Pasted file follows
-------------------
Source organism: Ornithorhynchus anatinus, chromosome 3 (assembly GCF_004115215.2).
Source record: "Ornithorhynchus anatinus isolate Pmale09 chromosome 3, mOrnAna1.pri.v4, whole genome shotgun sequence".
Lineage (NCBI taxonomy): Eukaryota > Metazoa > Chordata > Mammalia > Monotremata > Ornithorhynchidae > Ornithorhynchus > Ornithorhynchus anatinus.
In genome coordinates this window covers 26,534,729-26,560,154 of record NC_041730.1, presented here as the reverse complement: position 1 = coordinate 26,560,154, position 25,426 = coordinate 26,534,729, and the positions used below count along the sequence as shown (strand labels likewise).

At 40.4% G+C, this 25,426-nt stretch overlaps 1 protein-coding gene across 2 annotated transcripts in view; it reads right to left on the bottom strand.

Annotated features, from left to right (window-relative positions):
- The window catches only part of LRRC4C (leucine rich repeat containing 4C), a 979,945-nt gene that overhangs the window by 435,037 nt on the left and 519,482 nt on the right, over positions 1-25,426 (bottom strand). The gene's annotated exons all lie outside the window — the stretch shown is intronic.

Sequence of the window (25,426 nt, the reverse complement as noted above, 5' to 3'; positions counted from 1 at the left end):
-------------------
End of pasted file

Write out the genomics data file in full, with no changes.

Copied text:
Source organism: Ornithorhynchus anatinus, chromosome 3 (assembly GCF_004115215.2).
Source record: "Ornithorhynchus anatinus isolate Pmale09 chromosome 3, mOrnAna1.pri.v4, whole genome shotgun sequence".
Lineage (NCBI taxonomy): Eukaryota > Metazoa > Chordata > Mammalia > Monotremata > Ornithorhynchidae > Ornithorhynchus > Ornithorhynchus anatinus.
In genome coordinates this window covers 26,534,729-26,560,154 of record NC_041730.1, presented here as the reverse complement: position 1 = coordinate 26,560,154, position 25,426 = coordinate 26,534,729, and the positions used below count along the sequence as shown (strand labels likewise).

At 40.4% G+C, this 25,426-nt stretch overlaps 1 protein-coding gene across 2 annotated transcripts in view; it reads right to left on the bottom strand.

Annotated features, from left to right (window-relative positions):
- The window catches only part of LRRC4C (leucine rich repeat containing 4C), a 979,945-nt gene that overhangs the window by 435,037 nt on the left and 519,482 nt on the right, over positions 1-25,426 (bottom strand). The gene's annotated exons all lie outside the window — the stretch shown is intronic.

Sequence of the window (25,426 nt, the reverse complement as noted above, 5' to 3'; positions counted from 1 at the left end):